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Will COVID19 mean higher tax payments for divorced or separated couples

Principal private residence relief (PPR) is a valuable relief from capital gains tax on the disposal of an individual’s only or main residence. Changes have been introduced which reduce the amount of relief available.

Up until 6 April 2020, provided the dwelling-house qualified for PPR at some point during the individual’s period of ownership, the last 18 months of ownership always qualified for the relief, even if it was no longer the individual’s only or main residence. From 6 April 2020, this relief has been reduced to nine months. The only exception to this will be if the owner has had to move out of the property in to a long-term residential care facility, in which case a 36-month exemption will apply. A new 30-day reporting and payment on account to HMRC also came into effect on 6 April 2020.

Expecting couples to agree terms of settlement and complete on a house sale within nine months of their separation was a tall order before COVID-19. With the government halting the housing market following the issuing of its guidance on buying and selling homes during the stay at-home period on 27 March, this may now be impossible to achieve within a nine-month period and result in capital gains becoming payable. Not only will an individual face capital gains tax after nine months of being out of occupation of the property, but they may also find they are in financial difficulties and their rehousing fund substantially depleted by having to make a payment to HMRC within 30 days.

Is it now time for the government to re-think these tax changes and extend its financial support to separating couples?

Different tax rules apply depending on whether a couple are married, separated or divorced. Tax advantages that may apply to a married couple are withdrawn at different stages of the divorce process. For tax purposes, a couple are treated as ceasing to be a married couple from the point of separation, rather than the start of the divorce proceedings. Under legislation, separation is defined as the point at which the couple are separated under a court order or in circumstances in which the separation is likely to be permanent.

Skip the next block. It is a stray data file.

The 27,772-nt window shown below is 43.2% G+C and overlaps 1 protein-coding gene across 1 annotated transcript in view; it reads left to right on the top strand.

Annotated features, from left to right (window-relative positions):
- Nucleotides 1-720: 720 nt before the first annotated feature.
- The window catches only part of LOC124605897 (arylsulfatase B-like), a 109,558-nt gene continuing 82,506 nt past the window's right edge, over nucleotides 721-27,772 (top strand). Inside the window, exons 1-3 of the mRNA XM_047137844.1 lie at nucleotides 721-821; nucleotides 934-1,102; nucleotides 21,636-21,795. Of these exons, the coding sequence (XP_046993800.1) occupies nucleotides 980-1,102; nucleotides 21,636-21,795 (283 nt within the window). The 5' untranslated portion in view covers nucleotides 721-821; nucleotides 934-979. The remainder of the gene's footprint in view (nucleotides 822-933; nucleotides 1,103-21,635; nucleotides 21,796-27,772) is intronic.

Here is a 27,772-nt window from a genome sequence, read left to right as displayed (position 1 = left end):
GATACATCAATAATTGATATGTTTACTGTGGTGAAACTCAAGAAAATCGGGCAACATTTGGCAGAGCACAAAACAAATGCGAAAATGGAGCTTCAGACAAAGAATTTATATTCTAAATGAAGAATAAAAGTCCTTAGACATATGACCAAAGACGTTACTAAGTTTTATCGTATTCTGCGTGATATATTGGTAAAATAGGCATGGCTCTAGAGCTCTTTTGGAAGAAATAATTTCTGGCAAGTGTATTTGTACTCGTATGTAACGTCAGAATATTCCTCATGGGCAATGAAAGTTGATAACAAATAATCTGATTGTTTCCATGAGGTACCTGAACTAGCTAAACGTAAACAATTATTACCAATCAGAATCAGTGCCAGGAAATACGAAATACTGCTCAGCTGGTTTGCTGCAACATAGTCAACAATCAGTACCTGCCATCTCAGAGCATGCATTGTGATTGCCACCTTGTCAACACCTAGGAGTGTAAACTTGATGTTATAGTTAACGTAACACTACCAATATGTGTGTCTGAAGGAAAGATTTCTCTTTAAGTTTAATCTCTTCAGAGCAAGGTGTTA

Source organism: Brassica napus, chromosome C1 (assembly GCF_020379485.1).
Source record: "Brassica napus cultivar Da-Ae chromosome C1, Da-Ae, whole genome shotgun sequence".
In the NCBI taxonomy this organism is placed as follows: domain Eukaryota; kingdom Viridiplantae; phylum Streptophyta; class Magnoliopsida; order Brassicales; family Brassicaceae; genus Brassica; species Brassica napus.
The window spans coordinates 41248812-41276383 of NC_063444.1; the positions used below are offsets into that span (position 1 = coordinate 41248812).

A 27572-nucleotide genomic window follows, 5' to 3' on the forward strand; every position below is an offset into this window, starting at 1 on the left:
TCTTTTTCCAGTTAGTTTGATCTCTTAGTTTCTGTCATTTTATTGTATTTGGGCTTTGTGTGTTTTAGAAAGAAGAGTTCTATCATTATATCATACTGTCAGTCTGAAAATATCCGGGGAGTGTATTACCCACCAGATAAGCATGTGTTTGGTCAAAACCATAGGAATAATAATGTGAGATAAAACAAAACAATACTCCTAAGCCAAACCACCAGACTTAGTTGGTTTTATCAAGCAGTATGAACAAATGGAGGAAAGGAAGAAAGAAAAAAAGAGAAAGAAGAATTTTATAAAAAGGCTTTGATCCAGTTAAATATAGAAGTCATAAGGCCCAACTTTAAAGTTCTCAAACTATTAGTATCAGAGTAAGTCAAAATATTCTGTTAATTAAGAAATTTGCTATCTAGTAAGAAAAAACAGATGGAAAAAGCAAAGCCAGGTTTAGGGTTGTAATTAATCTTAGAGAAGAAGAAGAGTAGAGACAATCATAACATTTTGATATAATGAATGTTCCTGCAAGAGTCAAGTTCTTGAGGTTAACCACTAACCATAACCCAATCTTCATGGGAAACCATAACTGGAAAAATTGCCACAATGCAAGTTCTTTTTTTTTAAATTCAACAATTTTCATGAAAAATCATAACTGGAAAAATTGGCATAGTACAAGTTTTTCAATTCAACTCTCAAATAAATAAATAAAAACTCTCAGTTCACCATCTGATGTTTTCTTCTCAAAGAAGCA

Individuals who are married can transfer assets between themselves without any CGT arising. The transfer takes place on a no gain/no loss basis. After separation, a couple are connected parties for CGT purposes until the date of decree absolute. This is relevant, as transfers of assets between connected parties are deemed to take place at market value, regardless of the actual proceeds paid (if any). A chargeable disposal will arise and CGT will be due (subject to any annual exemptions, reliefs and losses available). The only exception to this rule is that any transfers that arise in the tax year of permanent separation of the married couple are treated as no gain/no loss. For example, if Mr and Mrs Shoosmiths separate on 5 May they will have until 5 April the following year to transfer assets without a CGT charge arising. If Mr and Mrs Shoosmiths separate on 1 April, they only have five days to take advantage of the no gain/no loss CGT treatment.

A special extension to PPR may apply where the spouse who moves out of the matrimonial home transfers their interest in that home to the other spouse under a court order or other agreement made in contemplation of a permanent separation. In this situation, provided the transferee has continued to occupy the property as their residence throughout the period since the transferor left the property, PPR relief will be extended from the date the transferor moved out of the property up until the date of the transfer. There is no maximum time that can be covered by this relief. However, the transferor will not be able to claim PPR on any other property during the extended relief period.

The clock starts ticking from the date of your separation and with one month of the current tax year already now behind us, it is essential that you take advice early on to maximize any tax reliefs available.


This information is for educational purposes only and does not constitute legal advice. It is recommended that specific professional advice is sought before acting on any of the information given. © Shoosmiths LLP 2022.


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